Bitcoin hash rates have surged over the past few days, bringing it close to the all-time high hash rate that it has ever recorded.
On November 15, reports stated that Bitcoin has hit a hash rate of 184 Exahash per second (EH/s). The figure brought Bitcoin close to its all-time high of 191 EH/s, which it reached in May 2021. Since then, the Bitcoin hash rate has backed away to around 175 EH/s, but remains closer to its highs.
The hash rate measures the mining power that a cryptocurrency’s blockchain network demands. A higher figure in a cryptocurrency’s hash rate signifies a higher amount of power consumption in its mining. This means that with a higher hash rate, Bitcoin will now consume more power per second of operation.
As a result, calculated for the cost of power consumption of Bitcoin mining rigs (or computers used to collectively mine Bitcoin), a higher hash rate signifies greater difficulty in mining it – or any other crypto asset, for that matter. This, in turn, keeps illicit miners from getting easy accessibility to mining it, therefore making it safer, more private and more secure.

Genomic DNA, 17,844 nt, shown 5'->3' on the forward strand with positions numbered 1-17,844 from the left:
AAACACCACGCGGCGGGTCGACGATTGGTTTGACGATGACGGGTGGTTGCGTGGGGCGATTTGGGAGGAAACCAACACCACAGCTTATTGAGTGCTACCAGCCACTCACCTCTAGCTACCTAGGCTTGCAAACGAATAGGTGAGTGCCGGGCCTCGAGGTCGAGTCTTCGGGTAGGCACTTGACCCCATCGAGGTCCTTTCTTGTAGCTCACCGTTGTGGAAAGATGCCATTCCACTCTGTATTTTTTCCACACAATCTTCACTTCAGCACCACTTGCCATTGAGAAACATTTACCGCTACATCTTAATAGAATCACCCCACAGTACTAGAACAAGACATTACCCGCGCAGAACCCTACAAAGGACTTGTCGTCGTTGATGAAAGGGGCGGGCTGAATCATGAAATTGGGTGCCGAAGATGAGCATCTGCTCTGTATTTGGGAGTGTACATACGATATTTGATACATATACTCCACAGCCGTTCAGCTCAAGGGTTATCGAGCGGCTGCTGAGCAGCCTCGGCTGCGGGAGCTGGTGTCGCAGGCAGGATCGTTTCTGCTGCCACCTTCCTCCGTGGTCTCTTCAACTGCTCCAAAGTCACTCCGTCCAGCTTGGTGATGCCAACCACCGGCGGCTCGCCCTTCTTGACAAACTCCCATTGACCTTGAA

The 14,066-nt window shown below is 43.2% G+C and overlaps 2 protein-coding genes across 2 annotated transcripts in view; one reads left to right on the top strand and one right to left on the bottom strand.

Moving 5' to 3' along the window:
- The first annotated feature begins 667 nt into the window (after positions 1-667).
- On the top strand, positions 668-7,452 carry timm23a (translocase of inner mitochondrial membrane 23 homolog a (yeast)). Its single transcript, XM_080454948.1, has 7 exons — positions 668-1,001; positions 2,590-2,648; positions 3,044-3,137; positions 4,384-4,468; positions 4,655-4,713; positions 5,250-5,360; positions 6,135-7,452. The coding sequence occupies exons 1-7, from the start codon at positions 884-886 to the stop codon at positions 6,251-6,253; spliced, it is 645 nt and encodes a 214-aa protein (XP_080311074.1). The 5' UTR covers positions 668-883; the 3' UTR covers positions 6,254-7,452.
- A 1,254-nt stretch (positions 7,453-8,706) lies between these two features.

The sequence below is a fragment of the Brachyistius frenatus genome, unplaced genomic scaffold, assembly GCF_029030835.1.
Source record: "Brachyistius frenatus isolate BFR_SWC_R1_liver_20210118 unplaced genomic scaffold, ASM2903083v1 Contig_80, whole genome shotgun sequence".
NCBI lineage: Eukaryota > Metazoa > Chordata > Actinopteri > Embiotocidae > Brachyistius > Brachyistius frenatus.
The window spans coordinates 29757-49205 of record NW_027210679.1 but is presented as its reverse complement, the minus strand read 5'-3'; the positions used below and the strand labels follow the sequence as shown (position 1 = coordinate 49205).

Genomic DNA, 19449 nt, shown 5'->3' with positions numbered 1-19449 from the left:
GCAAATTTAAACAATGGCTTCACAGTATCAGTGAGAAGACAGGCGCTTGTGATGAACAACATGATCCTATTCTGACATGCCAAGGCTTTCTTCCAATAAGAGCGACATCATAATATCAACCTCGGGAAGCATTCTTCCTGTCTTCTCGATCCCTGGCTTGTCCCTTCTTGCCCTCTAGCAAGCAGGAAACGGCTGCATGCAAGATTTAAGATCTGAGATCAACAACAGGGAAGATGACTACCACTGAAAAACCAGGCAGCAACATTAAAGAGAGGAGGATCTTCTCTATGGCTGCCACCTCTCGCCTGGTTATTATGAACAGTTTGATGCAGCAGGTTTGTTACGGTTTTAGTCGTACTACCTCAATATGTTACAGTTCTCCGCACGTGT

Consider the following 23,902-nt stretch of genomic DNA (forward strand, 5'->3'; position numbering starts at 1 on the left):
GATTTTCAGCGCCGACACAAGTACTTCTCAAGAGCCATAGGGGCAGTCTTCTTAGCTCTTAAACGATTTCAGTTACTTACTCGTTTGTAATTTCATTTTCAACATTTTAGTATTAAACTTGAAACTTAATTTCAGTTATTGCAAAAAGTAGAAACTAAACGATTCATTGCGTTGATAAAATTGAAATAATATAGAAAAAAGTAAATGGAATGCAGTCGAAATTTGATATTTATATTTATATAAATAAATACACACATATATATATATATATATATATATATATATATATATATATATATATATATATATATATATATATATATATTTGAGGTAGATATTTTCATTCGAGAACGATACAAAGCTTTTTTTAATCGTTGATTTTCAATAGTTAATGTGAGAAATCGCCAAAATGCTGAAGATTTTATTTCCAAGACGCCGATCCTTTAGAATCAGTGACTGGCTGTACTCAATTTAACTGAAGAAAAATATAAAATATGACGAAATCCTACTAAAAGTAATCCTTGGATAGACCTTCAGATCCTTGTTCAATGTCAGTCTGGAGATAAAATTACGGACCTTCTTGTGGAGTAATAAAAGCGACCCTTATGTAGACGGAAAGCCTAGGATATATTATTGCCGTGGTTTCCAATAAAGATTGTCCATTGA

The recent steady growth in Bitcoin hash rate comes after it declined by over 42 per cent since its May 2021 high. In August 2021, post the fall, Foundry CEO Mike Colyer projected that a surge should be on the cards. Speaking to CNBC USA, Colyer said, “We have seen the bottom of the hash rate decline, and it is nothing but up from here. The next adjustment reflects the fact that miners are building out capacity and plugging in new machines. There is an enormous amount of machines coming out of China that need to find new homes.”
Interestingly, the surge in Bitcoin hash rate came as its Taproot upgrade rolled out recently.
The latter has signified the possibility of smart contracts on the Bitcoin network, alongside making it more secure and private. Various analyses have stated that the upgrade can also mean reduced transaction costs on the Bitcoin network, as well as improving the speed and efficiency of Bitcoin transactions.
Earlier today, Bitcoin prices saw a drop for the first time in recent weeks, after its recent historic surge saw it hit new record prices. The recent surge in crypto prices pulled the valuation of the entire crypto market above $3 trillion, but earlier today, Bitcoin dipped below $60,000 for the first time in close to three weeks.